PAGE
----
Back Up Your Gmail emails

Martin Brinkmann
Jan 2, 2007
Updated • Mar 15, 2014
Backup, Email, Gmail

If you are using Gmail, or Google Mail as some call it, exclusively via the service's web interface you are putting all eggs in Google's basket and none in yours in regards to recovery options.

While it is unlikely that Google will terminate its email service it has happened in the past that emails were lost and could not be recovered anymore. If you did not create backups, those emails may have been lost forever.

It is therefore important to take matters into your own hand and back up all of your Gmail emails regularly to a location that you have access to.

Even if Google or a hacker would delete all of your emails, you would still have access to the backup. One of the easiest Gmail back up options is to use a desktop email client.

You can use Thunderbird for that, or the excellent Mailstore home, both of which are free to use.  Let me show you how you can backup all of your Gmail emails using Mailstore Home. Download and install the program to your system to get started.

Archive Google Mail emails

Once you have started the program click on Archive E-Mail on the left sidebar.

A list of options are displayed on the right, including options to back up emails from installed mail clients or email files. Since our emails are on the Gmail server, we need to add the account to the program. Click on the Advanced button and select Google Mail from the menu.

Here you are asked to enter your Gmail address and password. Remember that you need to enable IMAP in Gmail under Settings > Forwarding and POP/IMAP > Enable IMAP before you can connect to your account. If you have enabled two-factor authentication on Gmail, you furthermore need to create an application password first as you won't be able to connect to the account otherwise.

google mail

Follow the process with a click on the next button. If everything turned out right, all of your Gmail emails should now be transferred to your local system. Depending on how many emails you have in the account, it may take a while before the process finishes.

You can use Mailstore to search and read all emails that you have backed up even if they get deleted on Gmail, and even export them in different formats so that you can load them in other clients.

The program displays all accounts that you have added to it on the left side. Here you can select it to display all emails that you have received sorted by date.


  1. You can change the sorting to sender or subject instead, and reverse the sort order as well.
  2. You can use the Backup to HDD or USB option in the main menu to back up the messages to another device or location.
  3. If you want to search, use the search option displayed on the start page. It enables you to search only a specific account or folder that you have backed up.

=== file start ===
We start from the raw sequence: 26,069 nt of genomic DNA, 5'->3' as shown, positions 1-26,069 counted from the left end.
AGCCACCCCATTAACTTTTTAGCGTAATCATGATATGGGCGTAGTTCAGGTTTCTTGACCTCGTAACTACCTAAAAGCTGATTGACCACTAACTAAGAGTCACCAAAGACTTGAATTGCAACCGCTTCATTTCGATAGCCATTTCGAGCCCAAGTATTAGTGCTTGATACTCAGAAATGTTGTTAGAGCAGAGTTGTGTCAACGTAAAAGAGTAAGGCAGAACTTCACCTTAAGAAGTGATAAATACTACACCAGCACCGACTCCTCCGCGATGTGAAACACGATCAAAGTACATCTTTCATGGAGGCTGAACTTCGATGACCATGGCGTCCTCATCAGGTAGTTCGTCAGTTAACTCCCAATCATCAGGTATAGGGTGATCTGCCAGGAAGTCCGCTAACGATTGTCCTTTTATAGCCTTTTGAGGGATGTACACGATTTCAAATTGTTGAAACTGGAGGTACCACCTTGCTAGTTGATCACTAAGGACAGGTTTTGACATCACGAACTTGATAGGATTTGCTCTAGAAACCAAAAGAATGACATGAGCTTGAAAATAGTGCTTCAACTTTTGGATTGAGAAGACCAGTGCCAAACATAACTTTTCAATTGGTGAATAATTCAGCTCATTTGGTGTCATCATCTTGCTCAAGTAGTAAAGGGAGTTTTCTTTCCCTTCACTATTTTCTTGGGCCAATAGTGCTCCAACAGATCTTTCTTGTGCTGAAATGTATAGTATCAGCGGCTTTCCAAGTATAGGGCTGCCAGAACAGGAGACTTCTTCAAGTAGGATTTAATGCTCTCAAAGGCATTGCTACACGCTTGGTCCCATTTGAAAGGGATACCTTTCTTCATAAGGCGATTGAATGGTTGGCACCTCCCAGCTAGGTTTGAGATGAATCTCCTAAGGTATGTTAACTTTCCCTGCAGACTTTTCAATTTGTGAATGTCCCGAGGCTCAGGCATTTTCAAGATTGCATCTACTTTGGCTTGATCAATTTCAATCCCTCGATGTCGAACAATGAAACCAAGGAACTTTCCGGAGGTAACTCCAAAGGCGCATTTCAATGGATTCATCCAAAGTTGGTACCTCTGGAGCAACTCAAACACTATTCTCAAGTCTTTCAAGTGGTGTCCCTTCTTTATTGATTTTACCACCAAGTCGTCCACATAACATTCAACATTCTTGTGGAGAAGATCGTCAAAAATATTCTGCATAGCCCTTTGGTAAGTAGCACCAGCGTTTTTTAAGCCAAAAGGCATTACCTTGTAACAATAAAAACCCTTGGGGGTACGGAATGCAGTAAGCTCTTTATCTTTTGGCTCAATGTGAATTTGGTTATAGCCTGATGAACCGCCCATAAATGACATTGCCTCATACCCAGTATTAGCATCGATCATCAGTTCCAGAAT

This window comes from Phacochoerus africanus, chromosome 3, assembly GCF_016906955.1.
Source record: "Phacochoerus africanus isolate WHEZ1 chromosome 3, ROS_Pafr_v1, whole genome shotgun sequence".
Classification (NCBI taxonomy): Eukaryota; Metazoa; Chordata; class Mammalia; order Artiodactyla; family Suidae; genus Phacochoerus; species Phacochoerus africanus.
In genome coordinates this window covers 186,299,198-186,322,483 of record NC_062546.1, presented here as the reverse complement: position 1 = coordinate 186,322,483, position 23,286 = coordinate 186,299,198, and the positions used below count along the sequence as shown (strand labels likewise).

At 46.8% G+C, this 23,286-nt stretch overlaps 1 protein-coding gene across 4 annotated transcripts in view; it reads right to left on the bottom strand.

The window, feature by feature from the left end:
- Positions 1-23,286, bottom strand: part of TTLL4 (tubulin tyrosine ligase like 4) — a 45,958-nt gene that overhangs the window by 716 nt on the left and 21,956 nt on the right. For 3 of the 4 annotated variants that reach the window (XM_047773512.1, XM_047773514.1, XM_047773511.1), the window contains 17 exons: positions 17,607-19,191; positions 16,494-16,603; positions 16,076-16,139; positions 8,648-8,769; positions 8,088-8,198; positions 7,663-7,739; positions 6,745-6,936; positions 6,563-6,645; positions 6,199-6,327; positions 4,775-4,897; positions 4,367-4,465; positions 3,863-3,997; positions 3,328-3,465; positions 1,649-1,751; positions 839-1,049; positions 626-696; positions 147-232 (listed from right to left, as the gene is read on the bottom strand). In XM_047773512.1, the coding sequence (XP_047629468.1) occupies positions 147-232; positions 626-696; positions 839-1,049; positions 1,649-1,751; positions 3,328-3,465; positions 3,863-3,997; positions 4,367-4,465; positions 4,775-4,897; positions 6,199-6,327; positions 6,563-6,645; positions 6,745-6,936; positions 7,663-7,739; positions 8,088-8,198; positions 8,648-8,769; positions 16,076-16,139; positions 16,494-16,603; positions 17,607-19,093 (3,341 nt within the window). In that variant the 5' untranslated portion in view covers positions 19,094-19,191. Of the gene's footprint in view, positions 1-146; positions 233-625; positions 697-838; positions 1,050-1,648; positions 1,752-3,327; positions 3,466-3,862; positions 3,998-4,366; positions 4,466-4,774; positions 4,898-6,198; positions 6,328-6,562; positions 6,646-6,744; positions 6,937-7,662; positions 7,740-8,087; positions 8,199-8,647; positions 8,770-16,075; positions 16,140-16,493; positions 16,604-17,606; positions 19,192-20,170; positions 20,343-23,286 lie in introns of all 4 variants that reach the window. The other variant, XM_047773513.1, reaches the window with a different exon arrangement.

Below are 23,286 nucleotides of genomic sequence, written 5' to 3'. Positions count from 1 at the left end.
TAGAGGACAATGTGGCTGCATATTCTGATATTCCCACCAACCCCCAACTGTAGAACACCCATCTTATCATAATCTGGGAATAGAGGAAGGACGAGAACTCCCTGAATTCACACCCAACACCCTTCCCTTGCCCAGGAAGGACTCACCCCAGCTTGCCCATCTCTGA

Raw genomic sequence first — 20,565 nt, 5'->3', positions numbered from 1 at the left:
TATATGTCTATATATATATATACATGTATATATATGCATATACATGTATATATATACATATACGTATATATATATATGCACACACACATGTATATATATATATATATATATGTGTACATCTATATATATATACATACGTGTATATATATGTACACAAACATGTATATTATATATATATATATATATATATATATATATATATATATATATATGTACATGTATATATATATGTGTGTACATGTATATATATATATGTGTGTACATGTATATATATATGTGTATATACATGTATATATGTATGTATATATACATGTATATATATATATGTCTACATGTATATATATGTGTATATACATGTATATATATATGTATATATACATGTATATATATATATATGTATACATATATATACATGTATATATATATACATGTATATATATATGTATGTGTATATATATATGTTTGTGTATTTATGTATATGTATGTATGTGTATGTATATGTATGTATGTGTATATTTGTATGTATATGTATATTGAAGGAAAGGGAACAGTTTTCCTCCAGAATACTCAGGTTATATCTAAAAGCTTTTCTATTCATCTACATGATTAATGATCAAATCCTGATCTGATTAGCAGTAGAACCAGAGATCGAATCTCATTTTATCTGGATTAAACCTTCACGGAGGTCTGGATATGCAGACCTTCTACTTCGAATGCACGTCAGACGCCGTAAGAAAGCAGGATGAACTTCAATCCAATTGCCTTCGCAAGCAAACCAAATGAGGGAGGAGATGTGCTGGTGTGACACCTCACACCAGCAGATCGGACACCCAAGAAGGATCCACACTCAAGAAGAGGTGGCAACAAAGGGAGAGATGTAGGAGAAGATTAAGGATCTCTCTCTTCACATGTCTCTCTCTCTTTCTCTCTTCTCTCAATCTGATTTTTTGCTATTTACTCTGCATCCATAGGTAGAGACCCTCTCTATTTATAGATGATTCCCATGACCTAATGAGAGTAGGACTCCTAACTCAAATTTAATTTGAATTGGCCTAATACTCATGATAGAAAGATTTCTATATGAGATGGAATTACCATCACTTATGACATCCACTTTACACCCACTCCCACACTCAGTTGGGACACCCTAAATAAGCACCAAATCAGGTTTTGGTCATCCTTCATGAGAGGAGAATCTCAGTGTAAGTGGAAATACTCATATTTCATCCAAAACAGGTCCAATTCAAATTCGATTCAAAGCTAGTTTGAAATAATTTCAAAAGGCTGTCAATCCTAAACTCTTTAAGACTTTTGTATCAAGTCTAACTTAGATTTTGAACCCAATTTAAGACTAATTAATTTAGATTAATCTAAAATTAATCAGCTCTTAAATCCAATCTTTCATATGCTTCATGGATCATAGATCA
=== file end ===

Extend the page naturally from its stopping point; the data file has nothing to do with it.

Tutorials & Tips

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  1. jasray said on February 11, 2014 at 6:59 pm

    What to do when recovery is necessary if drive is encrypted?

    Note: If you encrypt the drive, you may not make use of the recovery disc that you can create using EaseUs.

    1. Martin Brinkmann said on February 11, 2014 at 7:16 pm

      You need to gain access to TrueCrypt to make available the contents. If you have another Windows machine, you can extract the backup, move it to a USB Flash drive, and restore the backup using this unencrypted version.

  2. Karl J. Gephart said on February 11, 2014 at 10:33 pm

    I assume EaseUS Todo Backup Free will allow me to create a VHD or ISO so that, after using my system bootup disk, will allow me to recover my files quickly and easily. Windows restore is so slow.

  3. GK said on February 12, 2014 at 10:35 am

    Use Encrypting File System and just copy the files. Backup your EFS key certificate.

  4. Maelish said on February 12, 2014 at 3:30 pm

    I have great success with Crashplan. It has a feature that allows you to backup to another computer that could be on the same network or across the country. Best of all, that feature isn’t tied to the regular Crashplan subscription. So it’s a win-win for me.

  5. Noel said on February 14, 2014 at 11:24 am

    Martin, this is a great tip. I use it quite often, but lately I am looking into softwares that would offer me one click back up of certain folders on my HDD, but copy as it is, instead of XML or other format.

    I used a program in the past that backed up everything ‘nicely’ in XML format and when it was time to restore, I could not restore a single file, since then I am using Syncback to back up files ‘as is’, but clicking 10 different profiles is pain, one click would be better, any suggestion?

    FBackup offers such option but for only one time back up. For incremental back ups, you got to pay up.

  6. Norman said on February 27, 2014 at 10:02 am

    There is this other solution too. It gets things dne quicker. Just pointing it out. Its called Rollback Rx. Naturally its useful only when the underlying hardware is healthy. Say incase you were infected by a virus or were caught unaware because a file was accidently deleted. Rollback offers 256 bit AES which is really all you need unless ofcourse a fanatic terrorist is after your data. Periodic physical backup are just as necessary.

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